by Collaborative Editor Susan DeFreitas
Writing a novel is a long process, and one that many people never finish. But say you have, finally—and instead of celebrating, you feel something more like a sense of dread.
Why? Because you know something’s wrong with it. You just don’t know what.
While there is no substitute for working one-on-one with an editor on your writing project, I’d like share a few basic troubleshooting tips that will address the most common causes of Systemic Novel Dysfunction (yes, I did just make that term up), based on the issues I’ve seen over and over again in my work with Indigo.
Perhaps you felt an urgency to get your story moving quickly, and so you did. But it’s so quick that your reader is left wondering who these people are, what is happening, or (this is a big one) why they should care. This is sort of the equivalent of trying to get your reader to eat too much too fast without giving her a chance to really digest the information.
The best way to address this issue is usually to either slow down, start earlier, or both.
By slowing down, I mean easing into your story at a pace that allows your reader to build up an appetite (hooks, teasers, and mysteries are good for this) and really chew on the information that will be important for her to understand as the story unfolds.
By starting earlier, I mean going with an opening scene that falls earlier in your story’s overall timeline, which will give you a chance to turn your essential backstory into a kind of appetizer before plunging into heartier fare.
2. Identity Issues, Part One
Maybe your novel reads like a literary novel but takes a fabulist turn on page 140. Maybe it starts off as a western or crime drama and then later involves Egyptology or aliens. Or maybe it just features a single, game-changing character who’s utterly amazing—but doesn’t arrive on the page until late in the game.
In books as in life, things really do happen in a set, linear sequence. But different readers like different things, and in general, you want to attract the readers who like the sort of thing that your story is. Which is a good reason to get that thing on the page as early as possible.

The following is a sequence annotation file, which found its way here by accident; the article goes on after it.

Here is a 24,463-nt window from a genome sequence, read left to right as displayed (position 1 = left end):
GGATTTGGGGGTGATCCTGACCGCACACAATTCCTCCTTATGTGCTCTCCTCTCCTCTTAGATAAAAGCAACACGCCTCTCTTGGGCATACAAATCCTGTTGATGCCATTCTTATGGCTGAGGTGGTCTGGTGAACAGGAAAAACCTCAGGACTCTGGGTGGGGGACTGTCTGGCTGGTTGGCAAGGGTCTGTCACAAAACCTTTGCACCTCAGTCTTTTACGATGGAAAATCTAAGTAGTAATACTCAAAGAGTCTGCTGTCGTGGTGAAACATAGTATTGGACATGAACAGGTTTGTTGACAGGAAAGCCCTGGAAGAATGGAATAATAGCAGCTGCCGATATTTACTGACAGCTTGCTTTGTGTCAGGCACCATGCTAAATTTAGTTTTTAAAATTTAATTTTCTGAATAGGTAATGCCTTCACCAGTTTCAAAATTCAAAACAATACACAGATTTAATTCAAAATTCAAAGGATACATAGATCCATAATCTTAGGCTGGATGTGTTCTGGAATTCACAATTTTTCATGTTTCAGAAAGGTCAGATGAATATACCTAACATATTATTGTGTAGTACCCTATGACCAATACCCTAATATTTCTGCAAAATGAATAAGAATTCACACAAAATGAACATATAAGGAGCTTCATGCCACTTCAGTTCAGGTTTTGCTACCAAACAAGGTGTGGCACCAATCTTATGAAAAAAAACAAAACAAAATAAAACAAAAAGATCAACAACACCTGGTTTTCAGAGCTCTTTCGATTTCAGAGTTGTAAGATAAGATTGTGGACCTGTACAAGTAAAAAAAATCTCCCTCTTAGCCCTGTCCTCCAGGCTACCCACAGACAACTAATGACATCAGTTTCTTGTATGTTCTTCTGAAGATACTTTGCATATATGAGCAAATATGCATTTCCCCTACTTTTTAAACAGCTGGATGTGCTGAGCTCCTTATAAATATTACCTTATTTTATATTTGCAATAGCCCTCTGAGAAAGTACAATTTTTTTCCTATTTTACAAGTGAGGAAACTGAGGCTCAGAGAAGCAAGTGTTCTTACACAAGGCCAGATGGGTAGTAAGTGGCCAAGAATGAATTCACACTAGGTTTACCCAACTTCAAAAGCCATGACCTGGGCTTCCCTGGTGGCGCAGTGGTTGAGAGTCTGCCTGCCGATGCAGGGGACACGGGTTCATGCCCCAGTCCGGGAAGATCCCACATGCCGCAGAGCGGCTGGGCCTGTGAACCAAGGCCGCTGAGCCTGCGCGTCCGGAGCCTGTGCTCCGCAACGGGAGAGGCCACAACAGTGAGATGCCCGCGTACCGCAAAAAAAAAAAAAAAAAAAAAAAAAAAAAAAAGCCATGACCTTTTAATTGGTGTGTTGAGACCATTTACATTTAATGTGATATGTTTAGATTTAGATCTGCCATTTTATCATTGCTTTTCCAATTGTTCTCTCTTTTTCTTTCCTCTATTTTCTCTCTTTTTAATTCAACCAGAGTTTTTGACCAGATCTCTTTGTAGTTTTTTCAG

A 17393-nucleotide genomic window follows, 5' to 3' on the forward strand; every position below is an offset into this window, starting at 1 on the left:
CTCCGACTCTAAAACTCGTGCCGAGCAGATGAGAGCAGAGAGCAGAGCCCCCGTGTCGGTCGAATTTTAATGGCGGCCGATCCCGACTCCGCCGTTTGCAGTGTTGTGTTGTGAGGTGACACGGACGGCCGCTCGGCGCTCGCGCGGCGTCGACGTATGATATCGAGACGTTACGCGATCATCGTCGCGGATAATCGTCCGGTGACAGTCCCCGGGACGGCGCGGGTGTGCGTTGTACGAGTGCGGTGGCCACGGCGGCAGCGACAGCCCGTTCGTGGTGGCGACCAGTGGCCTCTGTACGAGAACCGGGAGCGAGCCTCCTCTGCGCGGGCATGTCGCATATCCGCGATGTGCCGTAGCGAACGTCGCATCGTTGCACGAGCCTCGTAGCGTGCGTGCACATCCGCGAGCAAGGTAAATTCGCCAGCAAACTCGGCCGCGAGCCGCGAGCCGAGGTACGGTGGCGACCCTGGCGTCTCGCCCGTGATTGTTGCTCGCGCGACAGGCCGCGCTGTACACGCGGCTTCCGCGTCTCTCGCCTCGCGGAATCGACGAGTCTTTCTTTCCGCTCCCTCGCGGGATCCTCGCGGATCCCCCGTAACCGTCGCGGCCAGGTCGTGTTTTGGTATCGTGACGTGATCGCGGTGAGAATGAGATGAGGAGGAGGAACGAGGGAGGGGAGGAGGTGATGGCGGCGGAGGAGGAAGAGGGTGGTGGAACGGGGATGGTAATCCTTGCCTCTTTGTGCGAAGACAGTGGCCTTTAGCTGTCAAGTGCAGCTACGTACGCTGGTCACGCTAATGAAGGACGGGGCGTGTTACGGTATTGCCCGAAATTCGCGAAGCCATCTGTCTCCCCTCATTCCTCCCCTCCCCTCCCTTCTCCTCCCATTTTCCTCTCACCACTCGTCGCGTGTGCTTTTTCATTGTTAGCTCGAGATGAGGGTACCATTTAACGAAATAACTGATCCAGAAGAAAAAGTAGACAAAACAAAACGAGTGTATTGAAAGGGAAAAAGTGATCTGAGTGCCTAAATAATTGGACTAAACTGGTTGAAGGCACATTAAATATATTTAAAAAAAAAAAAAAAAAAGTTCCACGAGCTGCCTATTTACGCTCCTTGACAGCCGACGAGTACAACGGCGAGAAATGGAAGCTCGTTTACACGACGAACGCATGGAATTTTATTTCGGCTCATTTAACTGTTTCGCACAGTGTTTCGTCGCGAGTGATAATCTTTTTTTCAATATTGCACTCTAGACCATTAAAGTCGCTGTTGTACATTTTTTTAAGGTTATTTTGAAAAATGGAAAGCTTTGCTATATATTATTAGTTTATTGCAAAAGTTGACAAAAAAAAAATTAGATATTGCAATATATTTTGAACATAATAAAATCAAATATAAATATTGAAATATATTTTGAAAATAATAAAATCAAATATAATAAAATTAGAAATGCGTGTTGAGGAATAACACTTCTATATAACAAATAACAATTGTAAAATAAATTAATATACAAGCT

Often, in order to do that, you’ll need to work in a prologue or some tricky folding of time. Because sometimes the order the story actually occurs in is not, in fact, the way you want to tell it—especially when the natural order of time keeps the really cool stuff from happening until the novel is halfway over.
3. Identity Issues, Part Two
Does your novel set off at a brisk pace but then get lost in the woods somewhere?
Perhaps you got bogged down in the swamps of historical research. Maybe you’ve succumbed to the will o’ the wisp of a subplot or two; maybe another character’s POV seemed really important to include, and somewhere along the line, it became more interesting to you than the protagonist’s, so you wandered off to follow it. A novel’s big, right? Surely there’s room for all that.
It’s true that the novel can be an expansive form. But the sense that there’s room for absolutely everything is, to my mind, no more than a lovely illusion. What there’s room for in the novel is anything and everything that genuinely matters to your protagonist and clearly impacts his character arc.
If you’ve got a sense that your novel starts off on firm footing but then veers off course, ask yourself: do the events of the plot clearly impact my protagonist’s character arc? And, by extension: is it clear, throughout the novel, whose story I’m telling?
4. Poor Planning
Got a theme, running joke, bit of backstory, relationship, or development that’s supposed to be important? If it’s not worked into your tale well before it’s supposed to be important, your reader is likely to be unhappy.
Remember Chekov’s observation that if a gun appears in the first act, it should fire by the third? This is the reverse, and I believe it holds equally true: if you’re going to have a gun fire in the third act, it shouldn’t appear directly before it’s fired (nor should your protagonist be revealed, in this scene, as a remarkable marksman, when we’ve only known her up till now as a convenience store clerk).
Here’s one way to think about this: on the backpacking trip that is your novel, you want to make sure you pack the right things. Otherwise, you’ll reach the portion of the hike that requires crampons and find yourself sliding every which way. (Sadly, in backpacking trips as in life, technical climbing gear does not magically materialize when you need it.)
5. False Ending
Maybe what you have is the ending of another story. Maybe the ending is why you wrote the story in the first place. Maybe it’s the ending that you came up with because you had no idea what the ending was supposed to be. Regardless (sadly!), it’s not the right ending for this story.
Here are a few useful ways to interrogate the ending of your novel if it feels like it’s not quite working:
- What are the most compelling elements of the narrative? Does the ending adequately address them?
- What’s the takeaway? (How have the events of this story changed the protagonist? What does your protagonist make of this?)
- What is your story all about, really? (Community? The Northwest? The illusions we convince ourselves of in order to hold on to love?) How can you encapsulate that in a final image/scene/thought?
There is, of course, no universal formula for writing a successful novel—and no substitute for an editor who will happily climb down in the trenches with you. But if you’re investigating the cause of illness in your novel, consider this your broad-spectrum antibiotic as you go forth and revise.